Mission Summary – December 28th

Mission Plan:

MEx-1 is a Mexican initiative that seeks to encourage the interest of the general population, industry, academia and government of Mexico about the benefits of space exploration and its applications.

This through the creation of the first Mexican program of missions in MDRS conformed by a team of astronauts and a ground support on Earth. MEx-1 is a mission that had the previous support of an aerospace doctor and specialist psychologists to evaluate the physical and mental conditions of astronauts prior to the establishment of tasks and workloads of the missions.

The general objectives of Mex-1 are:

· Integration of a national multidisciplinary team that provides necessary support to the astronaut’s activities that will be carried out before and after the mission.

· Document and generate the necessary historical information to be able to organize easily later iterations of the mission.

· Generate media impact necessary to attract and encourage the participation of children and youth in space activities in Mexico.

· Encourage students and entrepreneurs to develop business activities focused on the creation and integration of projects that benefit and / or use space or high technology resources related to space exploration.

Crew 201 Projects:


Title: The Multidimensional Fatigue Symptom Inventory

Author(s): Betel Martinez, Genaro Grajeda

Objectives: To know the psychological state and mental fatigue of the astronauts through the daily filling of the mental fatigue questionnaire.

Results: The Crew has been doing daily tests to understand the effects of isolation, stress and heavy workloads on people but specifically what are the effects on Mexican nationals. This tests have been received by professional psychologists and will be analyzed during the next few months and give recommendations for future crews with Mexican nationals as well as an opportunity to test it with professionals doing work in isolation like remote ocean vessels and mining stations.


Title: Crew Wellness Experiment

Author(s): Carlos Salicrup, Genaro Grajeda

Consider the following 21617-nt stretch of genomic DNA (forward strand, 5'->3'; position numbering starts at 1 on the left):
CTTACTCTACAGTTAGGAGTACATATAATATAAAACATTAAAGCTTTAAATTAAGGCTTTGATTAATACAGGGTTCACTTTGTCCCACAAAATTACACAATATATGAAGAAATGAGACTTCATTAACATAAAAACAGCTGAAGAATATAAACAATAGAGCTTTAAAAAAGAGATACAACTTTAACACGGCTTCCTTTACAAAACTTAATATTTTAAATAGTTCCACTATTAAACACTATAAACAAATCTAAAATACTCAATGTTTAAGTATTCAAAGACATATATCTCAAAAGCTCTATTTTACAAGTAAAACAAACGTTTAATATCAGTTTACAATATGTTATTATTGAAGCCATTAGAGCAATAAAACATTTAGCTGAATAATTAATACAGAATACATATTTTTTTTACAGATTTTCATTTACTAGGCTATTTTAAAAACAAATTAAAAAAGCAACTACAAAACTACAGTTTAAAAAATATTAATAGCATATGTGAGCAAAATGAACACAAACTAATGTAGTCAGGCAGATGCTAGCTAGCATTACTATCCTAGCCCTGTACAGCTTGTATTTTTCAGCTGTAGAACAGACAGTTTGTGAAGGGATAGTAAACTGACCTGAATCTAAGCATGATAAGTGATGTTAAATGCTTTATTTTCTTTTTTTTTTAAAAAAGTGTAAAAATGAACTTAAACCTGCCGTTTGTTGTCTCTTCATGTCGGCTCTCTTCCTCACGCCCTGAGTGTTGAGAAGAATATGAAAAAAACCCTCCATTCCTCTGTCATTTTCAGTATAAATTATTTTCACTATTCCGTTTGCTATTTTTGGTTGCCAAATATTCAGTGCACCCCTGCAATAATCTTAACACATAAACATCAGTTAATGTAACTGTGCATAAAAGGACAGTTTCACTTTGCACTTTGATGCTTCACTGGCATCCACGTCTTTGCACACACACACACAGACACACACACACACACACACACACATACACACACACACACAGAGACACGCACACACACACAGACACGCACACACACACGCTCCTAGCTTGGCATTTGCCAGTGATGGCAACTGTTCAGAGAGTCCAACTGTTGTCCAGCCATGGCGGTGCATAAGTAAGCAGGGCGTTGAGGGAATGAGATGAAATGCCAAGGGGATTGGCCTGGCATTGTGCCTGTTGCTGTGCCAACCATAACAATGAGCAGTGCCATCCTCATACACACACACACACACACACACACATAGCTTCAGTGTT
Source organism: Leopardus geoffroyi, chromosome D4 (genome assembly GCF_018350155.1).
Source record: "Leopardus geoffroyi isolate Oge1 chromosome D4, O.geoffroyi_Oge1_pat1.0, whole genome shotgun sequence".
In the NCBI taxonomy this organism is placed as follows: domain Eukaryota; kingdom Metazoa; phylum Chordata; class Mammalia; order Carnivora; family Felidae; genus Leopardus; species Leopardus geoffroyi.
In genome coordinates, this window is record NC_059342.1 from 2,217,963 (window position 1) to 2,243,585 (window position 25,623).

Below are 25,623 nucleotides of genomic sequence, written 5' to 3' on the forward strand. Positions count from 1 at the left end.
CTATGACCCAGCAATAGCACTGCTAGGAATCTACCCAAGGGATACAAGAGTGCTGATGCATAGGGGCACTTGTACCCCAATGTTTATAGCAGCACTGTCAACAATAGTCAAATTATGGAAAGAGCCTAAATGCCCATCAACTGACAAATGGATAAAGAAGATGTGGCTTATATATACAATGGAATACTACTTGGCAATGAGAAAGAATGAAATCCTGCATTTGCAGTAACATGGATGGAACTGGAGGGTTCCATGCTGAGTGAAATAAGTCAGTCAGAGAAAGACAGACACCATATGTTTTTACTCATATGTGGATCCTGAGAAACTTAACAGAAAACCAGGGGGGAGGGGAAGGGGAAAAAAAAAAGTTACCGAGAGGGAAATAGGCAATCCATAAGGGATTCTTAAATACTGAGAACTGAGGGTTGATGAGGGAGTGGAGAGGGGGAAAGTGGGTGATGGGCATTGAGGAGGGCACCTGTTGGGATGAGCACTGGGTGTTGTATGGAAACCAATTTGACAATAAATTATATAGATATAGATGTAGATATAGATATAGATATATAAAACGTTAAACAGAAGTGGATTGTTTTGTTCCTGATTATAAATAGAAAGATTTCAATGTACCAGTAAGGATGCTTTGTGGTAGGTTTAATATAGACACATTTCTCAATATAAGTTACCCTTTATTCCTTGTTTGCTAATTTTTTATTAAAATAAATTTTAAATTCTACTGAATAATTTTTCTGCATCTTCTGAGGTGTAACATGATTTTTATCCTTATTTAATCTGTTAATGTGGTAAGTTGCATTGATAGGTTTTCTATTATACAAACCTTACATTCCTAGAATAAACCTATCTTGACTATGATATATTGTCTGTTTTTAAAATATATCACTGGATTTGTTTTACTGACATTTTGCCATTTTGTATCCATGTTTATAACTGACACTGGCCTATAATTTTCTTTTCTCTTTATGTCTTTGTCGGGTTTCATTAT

Objectives: Measure and document the crew’s weight, water consumption and pressure variation during the mission.

Results: The Crew has been doing daily measurements of weight, water consumption, nutrition, heart frequency and blood pressure. This experiment wants to further understand the effects of isolation, stress and heavy workloads on analogue astronauts for future missions as well as to properly prepare selected analogue astronauts on what pre-mission activities are to be done to complete missions successfully. Additional tests on dehydration after EVAs were done to understand the workload and exercise done by analogue astronauts during extended multihour multiactivity missions with space suits.


Title: Very Small Aperture Terminal (VSAT) Pointing

Author(s): Genaro Grajeda, Federico Martínez

Objectives: Point a VSAT with 3D printed tools

Results: The VSAT pointing experiment was unsuccessful due to logistic delays for the main component of the experiment. Nonetheless, the 3D printer was used to make 9, 10 and 11 cm wrenches that are standard for the nuts and bolts on an standard VSAT kit and can be left at the station for durability tests as well as strength tests that printed tools offer. The VSAT pointing team performed two EVAs to analyze locations to install the VSAT that could be used for connectivity to make a smart habitat as well as locations for possible microwaves with omnidirectional antennas that can serve the purpose of asset tracking and crew EVA safety.


Title: 3D Printing in space exploration

Author(s): Federico Martínez

Objectives: The main objective of using 3D printing is to provide us personalized tools for our VSAT pointing project and spare parts. This experiment will provide support on the construction of a rover prototype as well, and an analysis of the Hab will be done to use this technology to provide daily use supplies.

Results: The use of 3D printing it’s becoming something usual when we talk about manufacture and technology. Having this kind of technology on site gives us advantages as rapid prototyping, personalized tools, variety of materials and many others.

The main idea of using 3D printing was to make specialized tools for the VSAT project on MDRS a set of three tools were designed and printed likesome open end wrench of different dimensions (9mm, 10mm, 11mm) that took around eight hours to be finished. Also the design and printing of an adjustable wrench ready. However there were some issues with the weather and the behaviour of the 3D printer with the Martian weather conditions, plus the logistical difficulties of the VSAT system to arrive to MDRS. It made us took the decision to stop the printing of this parts and focus on using the material on making the rover with the preliminary designs.

The printing of 28 parts of the rover took about 50 hours. This time doesn´t include failed printed parts, software configuration and machine calibration.
At the beginning of mission we assemble, repaired and installed the 3D printer on the RAM. The malfunction of a temperature sensor gave us trouble so it was replaced, however the low temperature inside the RAM was making the parts warping on the corners. After several attends of printing and mechanical and software adjustments, the crew took the decision to move the printer to the low deck of the Hab. This gave us better results, reason why we have been able to print the tools and the 99% of the rover parts.

Due to the low temperatures during the last couple of days, it turned harder to continue printing with the cold weather and wind as main factors. These conditions are not the best conditions for this kind of amateur 3D printers.